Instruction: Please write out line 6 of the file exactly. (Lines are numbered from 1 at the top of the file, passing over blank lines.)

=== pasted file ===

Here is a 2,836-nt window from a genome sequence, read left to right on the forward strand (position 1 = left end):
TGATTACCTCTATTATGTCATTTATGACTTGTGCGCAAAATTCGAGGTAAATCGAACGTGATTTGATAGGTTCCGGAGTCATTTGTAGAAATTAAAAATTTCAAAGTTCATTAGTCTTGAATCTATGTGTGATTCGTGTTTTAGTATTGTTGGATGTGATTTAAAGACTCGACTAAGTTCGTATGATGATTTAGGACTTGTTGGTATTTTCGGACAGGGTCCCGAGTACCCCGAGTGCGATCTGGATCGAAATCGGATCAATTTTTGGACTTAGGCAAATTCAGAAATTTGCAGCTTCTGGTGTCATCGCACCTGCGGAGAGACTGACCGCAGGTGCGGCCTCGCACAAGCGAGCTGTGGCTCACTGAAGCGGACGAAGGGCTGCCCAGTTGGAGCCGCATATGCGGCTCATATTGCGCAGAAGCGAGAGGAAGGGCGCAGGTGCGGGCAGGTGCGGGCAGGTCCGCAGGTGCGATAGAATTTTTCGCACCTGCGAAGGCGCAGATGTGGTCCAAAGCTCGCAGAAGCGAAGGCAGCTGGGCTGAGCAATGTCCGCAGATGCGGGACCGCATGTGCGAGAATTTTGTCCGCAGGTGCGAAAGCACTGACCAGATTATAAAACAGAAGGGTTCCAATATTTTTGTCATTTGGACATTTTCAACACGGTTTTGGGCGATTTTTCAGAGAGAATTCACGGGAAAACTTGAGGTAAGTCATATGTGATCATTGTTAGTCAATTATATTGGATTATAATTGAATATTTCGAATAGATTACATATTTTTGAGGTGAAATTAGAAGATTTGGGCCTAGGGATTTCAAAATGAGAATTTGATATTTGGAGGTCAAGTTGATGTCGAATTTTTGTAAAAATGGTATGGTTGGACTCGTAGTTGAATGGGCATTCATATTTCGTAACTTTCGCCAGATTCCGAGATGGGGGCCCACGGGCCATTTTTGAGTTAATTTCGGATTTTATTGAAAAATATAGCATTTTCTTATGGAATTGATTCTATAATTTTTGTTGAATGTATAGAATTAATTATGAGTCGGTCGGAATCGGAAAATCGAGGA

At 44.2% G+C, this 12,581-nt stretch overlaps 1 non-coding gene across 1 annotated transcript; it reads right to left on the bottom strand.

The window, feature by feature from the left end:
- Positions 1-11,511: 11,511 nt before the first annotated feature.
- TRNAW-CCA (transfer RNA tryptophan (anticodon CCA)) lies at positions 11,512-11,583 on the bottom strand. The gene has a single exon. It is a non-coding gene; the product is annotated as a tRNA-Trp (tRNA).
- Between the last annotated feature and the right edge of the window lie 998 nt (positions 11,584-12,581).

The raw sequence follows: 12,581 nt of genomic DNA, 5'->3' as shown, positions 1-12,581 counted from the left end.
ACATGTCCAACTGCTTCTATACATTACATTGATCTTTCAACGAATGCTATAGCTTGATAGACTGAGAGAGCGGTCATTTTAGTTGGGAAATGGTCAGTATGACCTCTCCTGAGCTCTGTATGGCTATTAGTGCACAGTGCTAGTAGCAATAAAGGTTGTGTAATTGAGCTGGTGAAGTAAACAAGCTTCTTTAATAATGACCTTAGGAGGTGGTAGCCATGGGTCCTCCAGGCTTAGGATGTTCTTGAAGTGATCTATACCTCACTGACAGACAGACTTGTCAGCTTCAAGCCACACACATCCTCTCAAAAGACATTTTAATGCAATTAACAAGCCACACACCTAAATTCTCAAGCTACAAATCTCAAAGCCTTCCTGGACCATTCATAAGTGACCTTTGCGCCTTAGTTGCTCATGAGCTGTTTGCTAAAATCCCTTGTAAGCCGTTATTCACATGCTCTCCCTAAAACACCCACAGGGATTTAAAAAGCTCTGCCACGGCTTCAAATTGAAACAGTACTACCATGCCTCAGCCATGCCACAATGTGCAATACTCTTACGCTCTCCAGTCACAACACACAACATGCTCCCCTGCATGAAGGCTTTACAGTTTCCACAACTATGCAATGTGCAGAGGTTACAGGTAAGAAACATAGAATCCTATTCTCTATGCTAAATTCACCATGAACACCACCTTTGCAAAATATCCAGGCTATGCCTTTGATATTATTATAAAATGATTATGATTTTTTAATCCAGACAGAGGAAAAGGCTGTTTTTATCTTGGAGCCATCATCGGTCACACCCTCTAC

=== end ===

- TRNAW-CCA (transfer RNA tryptophan (anticodon CCA)) lies at positions 11,512-11,583 on the bottom strand. The gene has a single exon. It is a non-coding gene; the product is annotated as a tRNA-Trp (tRNA).